NEW ORLEANS — The second day of the National Association of Black Journalists (NABJ) Convention was jam-packed in more ways than one. Many sessions were at capacity and long lines persisted as a result.
The annual ESPN mentor’s breakfast was a popular stop. If you didn’t have a ticket, you were seated on a first come, first served basis. The room only held 300 people, said an ESPN representative while we waited in a snake-like line that wrapped around the corner of the hallway.
Persistence and patience are prerequisites for aspiring Black journalists, advised Robin Roberts. “You must find a way,” she reiterated. “You have your own formula for success.” The Good Morning America co-host afterwards gave this reporter one of her prized hugs.
However, we weren’t as successful at a couple of other sessions that were closed due to reaching capacity seating.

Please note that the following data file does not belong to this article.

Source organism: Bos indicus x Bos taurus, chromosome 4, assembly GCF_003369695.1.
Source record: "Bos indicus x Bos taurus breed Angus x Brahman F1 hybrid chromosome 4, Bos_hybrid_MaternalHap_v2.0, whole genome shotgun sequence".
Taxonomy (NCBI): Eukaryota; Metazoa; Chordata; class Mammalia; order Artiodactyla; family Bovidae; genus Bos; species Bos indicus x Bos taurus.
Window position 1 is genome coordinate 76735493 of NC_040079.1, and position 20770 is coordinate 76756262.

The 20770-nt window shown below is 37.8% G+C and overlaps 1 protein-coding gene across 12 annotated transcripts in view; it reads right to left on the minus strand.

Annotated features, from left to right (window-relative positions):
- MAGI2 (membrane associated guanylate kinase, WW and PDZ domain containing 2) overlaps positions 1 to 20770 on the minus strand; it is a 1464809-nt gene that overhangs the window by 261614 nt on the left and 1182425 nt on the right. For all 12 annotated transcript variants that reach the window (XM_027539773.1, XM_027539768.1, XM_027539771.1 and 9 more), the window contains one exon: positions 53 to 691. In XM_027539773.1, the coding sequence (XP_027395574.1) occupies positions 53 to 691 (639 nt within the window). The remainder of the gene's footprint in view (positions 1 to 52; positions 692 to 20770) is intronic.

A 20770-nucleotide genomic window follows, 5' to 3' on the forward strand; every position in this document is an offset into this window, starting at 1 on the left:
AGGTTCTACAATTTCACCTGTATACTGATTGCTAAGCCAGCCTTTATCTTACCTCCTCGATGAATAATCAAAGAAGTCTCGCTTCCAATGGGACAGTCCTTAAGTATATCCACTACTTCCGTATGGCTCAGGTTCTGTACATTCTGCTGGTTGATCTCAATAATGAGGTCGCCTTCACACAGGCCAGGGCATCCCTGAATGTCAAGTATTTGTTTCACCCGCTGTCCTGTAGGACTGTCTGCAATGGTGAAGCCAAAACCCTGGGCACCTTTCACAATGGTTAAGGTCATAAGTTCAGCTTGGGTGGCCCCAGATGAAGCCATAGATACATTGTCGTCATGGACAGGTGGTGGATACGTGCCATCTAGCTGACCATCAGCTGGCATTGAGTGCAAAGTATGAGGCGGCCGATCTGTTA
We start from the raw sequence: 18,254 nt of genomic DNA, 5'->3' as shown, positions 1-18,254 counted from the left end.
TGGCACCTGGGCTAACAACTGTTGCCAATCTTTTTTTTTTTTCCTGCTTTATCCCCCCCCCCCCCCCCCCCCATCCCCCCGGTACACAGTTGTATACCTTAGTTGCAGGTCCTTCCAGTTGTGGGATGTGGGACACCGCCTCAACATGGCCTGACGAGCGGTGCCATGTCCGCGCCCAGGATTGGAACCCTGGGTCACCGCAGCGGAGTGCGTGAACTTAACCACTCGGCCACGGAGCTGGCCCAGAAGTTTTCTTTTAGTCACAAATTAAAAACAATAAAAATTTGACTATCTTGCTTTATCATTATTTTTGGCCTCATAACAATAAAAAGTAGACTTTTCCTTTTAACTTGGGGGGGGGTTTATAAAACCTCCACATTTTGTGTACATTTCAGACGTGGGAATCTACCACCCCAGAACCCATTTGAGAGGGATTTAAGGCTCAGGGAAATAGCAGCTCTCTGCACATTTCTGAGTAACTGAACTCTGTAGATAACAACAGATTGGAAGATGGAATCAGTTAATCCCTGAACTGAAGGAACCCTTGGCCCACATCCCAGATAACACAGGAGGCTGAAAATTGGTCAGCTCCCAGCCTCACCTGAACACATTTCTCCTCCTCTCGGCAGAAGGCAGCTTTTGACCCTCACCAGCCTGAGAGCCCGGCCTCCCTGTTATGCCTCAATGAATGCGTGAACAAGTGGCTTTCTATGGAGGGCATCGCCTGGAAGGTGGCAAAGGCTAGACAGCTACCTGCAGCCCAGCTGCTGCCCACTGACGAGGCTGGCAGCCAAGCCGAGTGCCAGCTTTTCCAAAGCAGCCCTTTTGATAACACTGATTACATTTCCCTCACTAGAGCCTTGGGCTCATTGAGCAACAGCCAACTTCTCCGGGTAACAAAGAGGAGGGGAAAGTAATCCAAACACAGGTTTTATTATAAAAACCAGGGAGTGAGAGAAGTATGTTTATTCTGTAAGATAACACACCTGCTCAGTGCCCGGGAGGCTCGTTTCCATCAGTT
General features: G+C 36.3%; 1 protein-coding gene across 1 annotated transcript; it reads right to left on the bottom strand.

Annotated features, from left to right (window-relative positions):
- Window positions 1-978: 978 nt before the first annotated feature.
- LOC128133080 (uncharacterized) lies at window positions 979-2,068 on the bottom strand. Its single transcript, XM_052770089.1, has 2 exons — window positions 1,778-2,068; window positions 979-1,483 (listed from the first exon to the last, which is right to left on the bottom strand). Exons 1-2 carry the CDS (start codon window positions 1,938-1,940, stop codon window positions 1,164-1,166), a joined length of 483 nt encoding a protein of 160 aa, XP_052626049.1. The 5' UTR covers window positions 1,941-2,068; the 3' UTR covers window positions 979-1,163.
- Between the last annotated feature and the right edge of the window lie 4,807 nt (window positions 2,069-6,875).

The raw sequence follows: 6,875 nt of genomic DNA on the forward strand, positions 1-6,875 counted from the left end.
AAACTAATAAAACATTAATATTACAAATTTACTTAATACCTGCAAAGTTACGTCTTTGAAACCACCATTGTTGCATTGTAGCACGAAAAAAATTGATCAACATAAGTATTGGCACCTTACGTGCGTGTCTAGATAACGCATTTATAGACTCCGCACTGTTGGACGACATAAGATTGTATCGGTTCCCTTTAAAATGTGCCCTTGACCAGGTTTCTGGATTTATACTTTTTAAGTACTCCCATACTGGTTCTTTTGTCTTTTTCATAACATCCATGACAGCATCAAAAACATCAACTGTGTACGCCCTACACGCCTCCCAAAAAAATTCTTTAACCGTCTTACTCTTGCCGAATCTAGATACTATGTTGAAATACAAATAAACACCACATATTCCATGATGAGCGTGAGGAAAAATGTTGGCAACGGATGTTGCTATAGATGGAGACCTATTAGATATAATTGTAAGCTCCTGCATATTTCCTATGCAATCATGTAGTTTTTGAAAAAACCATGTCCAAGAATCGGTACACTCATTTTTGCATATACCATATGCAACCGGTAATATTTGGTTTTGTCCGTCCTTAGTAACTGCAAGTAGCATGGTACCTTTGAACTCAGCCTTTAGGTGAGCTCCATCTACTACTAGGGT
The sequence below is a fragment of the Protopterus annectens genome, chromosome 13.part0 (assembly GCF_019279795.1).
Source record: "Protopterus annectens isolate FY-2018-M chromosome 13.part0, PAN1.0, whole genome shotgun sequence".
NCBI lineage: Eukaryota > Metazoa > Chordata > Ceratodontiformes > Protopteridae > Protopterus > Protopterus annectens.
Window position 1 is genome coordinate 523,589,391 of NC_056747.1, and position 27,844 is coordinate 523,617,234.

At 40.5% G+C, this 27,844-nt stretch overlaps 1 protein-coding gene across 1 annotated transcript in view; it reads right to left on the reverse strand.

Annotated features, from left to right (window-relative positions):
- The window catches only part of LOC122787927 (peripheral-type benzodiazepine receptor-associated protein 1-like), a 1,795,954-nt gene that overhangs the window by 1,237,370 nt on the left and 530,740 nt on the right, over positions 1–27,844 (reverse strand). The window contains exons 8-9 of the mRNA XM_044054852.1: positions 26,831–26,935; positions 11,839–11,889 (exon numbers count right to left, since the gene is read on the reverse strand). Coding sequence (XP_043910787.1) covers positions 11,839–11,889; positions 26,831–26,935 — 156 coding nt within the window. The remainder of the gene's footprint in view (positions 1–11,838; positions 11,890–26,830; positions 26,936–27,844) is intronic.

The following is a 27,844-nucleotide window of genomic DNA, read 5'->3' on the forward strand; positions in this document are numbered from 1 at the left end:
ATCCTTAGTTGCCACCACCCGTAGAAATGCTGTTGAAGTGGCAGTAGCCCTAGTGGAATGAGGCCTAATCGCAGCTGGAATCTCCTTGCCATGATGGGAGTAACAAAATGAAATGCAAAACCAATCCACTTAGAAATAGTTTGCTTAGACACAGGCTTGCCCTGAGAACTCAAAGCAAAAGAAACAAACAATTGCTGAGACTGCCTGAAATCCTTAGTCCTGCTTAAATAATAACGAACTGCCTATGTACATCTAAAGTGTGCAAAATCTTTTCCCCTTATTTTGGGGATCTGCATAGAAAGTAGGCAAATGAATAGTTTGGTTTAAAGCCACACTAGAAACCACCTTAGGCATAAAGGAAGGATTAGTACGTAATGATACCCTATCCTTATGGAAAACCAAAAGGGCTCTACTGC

The importance of Black journalists to tell stories and truths was a theme stressed throughout Thursday’s sessions. “There are not enough of us in the newsroom,” said Vox.com’s Lauren Williams in the morning plenary session. “Our job is to report the truth.”
Williams added that too often Black journalists aren’t taken seriously by editors, news managers and elected officials.
The MSR talked to several journalism heavyweights, including Roberts. We also ran into many others, including history professor Herb Boyd, author of Black Detroit. He and his book were featured in our recent two-part article on the 1967 Detroit riots. Boyd told those standing around us how impressed he was of our work.
Charles Hallman welcomes reader responses to firstname.lastname@example.org.
Charles Hallman is the senior staff writer at the Minnesota Spokesman-Recorder. He can be reached at email@example.com